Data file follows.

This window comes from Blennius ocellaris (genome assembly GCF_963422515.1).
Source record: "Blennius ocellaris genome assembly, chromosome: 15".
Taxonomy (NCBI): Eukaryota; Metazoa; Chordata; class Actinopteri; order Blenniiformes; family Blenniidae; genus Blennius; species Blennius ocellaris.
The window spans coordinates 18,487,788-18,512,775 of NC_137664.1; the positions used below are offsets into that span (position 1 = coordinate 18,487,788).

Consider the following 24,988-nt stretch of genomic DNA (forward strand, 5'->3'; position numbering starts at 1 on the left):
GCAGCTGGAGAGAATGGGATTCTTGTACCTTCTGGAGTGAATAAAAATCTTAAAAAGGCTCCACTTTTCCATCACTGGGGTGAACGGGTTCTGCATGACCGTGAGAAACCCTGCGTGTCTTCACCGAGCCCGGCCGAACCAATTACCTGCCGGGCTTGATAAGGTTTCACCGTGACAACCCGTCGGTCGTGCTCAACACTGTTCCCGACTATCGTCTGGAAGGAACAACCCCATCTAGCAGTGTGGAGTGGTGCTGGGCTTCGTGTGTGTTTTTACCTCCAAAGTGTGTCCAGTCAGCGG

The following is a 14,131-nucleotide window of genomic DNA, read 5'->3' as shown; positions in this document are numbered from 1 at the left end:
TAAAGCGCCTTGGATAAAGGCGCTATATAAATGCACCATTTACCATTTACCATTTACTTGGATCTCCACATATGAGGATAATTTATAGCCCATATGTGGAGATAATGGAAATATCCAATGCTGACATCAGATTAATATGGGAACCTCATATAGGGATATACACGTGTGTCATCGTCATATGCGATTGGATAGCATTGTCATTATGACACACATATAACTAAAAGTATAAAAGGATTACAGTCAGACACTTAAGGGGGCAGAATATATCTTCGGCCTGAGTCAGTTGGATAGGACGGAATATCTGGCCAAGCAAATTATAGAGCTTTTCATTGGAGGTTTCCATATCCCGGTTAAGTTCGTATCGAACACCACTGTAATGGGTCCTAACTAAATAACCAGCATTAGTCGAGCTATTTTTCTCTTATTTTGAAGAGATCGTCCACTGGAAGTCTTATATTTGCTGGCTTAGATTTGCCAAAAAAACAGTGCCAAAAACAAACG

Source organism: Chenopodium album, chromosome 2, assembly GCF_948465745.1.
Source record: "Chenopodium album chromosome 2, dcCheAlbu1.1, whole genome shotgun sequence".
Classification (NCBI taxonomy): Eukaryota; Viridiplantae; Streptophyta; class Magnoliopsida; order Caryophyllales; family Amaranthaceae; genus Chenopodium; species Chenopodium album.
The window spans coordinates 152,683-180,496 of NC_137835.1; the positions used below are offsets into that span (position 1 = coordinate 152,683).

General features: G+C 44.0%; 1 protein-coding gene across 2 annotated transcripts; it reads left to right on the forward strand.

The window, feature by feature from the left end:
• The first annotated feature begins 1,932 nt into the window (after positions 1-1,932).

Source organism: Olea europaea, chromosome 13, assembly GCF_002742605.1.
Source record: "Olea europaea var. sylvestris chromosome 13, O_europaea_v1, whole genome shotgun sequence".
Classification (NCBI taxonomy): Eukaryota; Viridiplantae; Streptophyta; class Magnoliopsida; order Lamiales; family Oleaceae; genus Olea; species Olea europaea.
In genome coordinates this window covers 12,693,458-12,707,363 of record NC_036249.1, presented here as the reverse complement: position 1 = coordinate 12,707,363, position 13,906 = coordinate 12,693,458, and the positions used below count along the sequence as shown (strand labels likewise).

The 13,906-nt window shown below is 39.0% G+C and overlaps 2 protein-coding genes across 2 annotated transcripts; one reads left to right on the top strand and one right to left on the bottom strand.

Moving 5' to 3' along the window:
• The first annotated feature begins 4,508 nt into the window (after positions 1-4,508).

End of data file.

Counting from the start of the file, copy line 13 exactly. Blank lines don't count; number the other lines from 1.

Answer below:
General features: G+C 44.0%; 1 protein-coding gene across 2 annotated transcripts; it reads left to right on the forward strand.